conducting a first common first conductivity type implant into, a) the second substrate area to comprise a first conductivity type channel stop region beneath field oxide in the second area, and b) the third substrate area to comprise the bipolar transistor base; and
conducting a second common second conductivity type implant into, a) at least one of the first or the second substrate areas to comprise at least one of a source/drain implant or a graded junction implant for at least one of the first or second conductivity type FETs, and b) the third substrate area to comprise the other of the second conductivity type collector or emitter regions.
In accordance with another aspect of the invention, a bipolar transistor formed relative to a semiconductor substrate comprises:
a conductively doped collector region , a conductively doped base region and a conductively doped emitter region; the collector region comprising a doped contact region having a higher dopant concentration than a majority of the remaining portion of the collector region; and
an isolation gate positioned between the emitter region and the collector contact region.
These and other aspects of the invention will be appreciated from the following description which proceeds relative to the accompanying drawings. Specifically, FIG. 1 illustrates a semiconductor wafer fragment indicated generally by reference numeral 10. Such comprises a bulk monocrystalline silicon substrate 12 provided with a first substrate area 16, a second substrate area 17, and a third substrate area 18. First substrate area 16 will be utilized for formation of a first conductively type field effect transistor (FET). Second substrate area 17 will be utilized for formation of a second conductivity type (FET), and third substrate area 18 will be utilized for formation of a bipolar transistor. For purposes of the continuing discussion, the bipolar transistor will comprise opposing second conductivity type collector and emitter regions and an intervening first conductivity type base region. The respective FETs will comprise respective channel and opposing source/drain diffusion regions.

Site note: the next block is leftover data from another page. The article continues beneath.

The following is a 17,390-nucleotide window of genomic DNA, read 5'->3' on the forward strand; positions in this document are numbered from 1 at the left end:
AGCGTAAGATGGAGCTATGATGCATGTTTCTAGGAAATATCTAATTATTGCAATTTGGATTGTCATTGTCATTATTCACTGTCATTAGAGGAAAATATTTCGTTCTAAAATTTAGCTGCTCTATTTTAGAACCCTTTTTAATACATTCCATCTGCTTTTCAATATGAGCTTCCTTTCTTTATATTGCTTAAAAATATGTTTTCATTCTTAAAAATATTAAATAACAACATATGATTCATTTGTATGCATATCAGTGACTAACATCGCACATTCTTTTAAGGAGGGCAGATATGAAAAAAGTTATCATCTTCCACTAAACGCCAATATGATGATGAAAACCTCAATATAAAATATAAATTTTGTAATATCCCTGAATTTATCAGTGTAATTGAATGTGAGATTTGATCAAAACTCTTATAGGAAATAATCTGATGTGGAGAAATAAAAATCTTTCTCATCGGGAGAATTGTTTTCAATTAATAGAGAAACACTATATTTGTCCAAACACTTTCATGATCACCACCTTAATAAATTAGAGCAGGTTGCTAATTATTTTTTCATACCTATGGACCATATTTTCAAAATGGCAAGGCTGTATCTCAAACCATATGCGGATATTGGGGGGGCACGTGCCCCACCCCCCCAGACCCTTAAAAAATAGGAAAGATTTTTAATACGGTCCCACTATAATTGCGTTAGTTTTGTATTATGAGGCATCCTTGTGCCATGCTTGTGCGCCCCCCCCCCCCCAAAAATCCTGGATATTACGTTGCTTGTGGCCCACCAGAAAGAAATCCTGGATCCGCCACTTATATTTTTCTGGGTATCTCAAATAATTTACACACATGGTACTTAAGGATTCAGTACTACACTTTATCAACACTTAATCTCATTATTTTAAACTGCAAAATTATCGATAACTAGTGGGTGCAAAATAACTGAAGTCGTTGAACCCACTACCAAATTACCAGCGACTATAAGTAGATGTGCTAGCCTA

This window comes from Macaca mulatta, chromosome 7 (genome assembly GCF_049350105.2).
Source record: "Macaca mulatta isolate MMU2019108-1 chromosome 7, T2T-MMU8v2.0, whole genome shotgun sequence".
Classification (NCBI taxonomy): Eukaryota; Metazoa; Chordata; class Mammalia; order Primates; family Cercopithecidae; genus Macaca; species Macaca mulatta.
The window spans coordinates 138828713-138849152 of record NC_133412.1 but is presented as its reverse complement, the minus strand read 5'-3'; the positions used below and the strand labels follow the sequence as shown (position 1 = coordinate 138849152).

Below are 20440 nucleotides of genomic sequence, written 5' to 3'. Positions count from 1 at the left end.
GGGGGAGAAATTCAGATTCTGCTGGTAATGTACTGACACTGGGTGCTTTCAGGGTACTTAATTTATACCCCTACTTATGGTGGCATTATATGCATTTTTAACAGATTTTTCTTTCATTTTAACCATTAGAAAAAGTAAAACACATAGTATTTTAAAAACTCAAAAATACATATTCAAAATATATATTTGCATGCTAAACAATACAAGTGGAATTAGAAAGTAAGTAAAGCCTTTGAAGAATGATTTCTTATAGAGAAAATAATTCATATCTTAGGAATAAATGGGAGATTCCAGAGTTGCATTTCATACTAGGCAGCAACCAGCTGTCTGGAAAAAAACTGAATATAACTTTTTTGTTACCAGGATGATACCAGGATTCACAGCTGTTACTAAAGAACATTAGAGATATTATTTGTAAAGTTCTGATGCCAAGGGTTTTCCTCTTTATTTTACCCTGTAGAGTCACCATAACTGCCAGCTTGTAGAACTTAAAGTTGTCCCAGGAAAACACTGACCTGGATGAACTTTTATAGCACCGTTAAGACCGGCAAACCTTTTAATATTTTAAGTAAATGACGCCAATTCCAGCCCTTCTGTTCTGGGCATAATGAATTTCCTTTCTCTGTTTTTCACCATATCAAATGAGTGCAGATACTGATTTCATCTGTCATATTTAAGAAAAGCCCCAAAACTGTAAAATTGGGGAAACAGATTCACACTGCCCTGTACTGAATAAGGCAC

The drawings depict the first conductivity type as being "p" with the second conductivity type being "n", although these may be reversed with the invention only being limited by the accompanying claims appropriately interpreted in accordance with the Doctrine of Equivalents. Monocrystalline silicon substrate 12 in this example would be provided to a background p- concentration of for example 1×1016 atoms/cm3, thus rendering the substrate in the example to be of the first conductivity type.
Field oxide regions 14a, 14b, 14c, 14d, 14e, 14f, 14g, 14h and active area regions 15a, 15b, 15c, 15d, 15e are provided in association with the first, second and third substrate areas as shown. The discussion proceeds with reference to formation of a single transistor within each area, although the artisan will appreciate that millions of such transistors would typically be provided in accordance with conventional semiconductor processing practices.
Still referring to FIG. 1, a first common second conductivity type implant is provided into first substrate area 16 to comprise a second conductivity type background well 20 for the first area first conductivity type FET being produced, and into third substrate area 18 to comprise an implant region 22 which will comprise one of the bipolar transistor second conductivity type collector region or emitter region. In the described embodiment, region 22 will comprise the collector region. Preferably, the first common second conductivity type implant to produce regions 20 and 22 will be conducted prior to formation of field oxide regions 14. During such first common second conductivity type implant, all of second substrate area 17 is masked to prevent such implanting thereinto. An example implant dose to produce the illustrated first conductivity type/n- regions 20 and 22 is 1×1013 atoms/cm2 (phosphorus), to produce a resultant average implant concentration of 2×1017 atoms/cm3. Typically, the implant is then subjected to a high temperature anneal to drive the dopant deeper into the substrate (e.g., 1200° C. for 4 hours to drive it 4 microns deep).
Referring to FIG. 2, a first common first conductivity type implant is conducted into, a) second substrate area 17 to comprise a first conductivity type channel stop region 24 beneath field oxide 14c and 14d within second area 17, and b) third substrate area 18 to comprise a bipolar transistor base region 26. During such implanting, active area regions 15b and 15c, and all of first substrate area 16, are masked to prevent such first conductivity type implant. An example and typical implant dose for regions 24 and 26 is from about 1×1012 -1×1013 atoms/cm2. An example implant energy is 150 keV such that it penetrates the isolation oxide regions.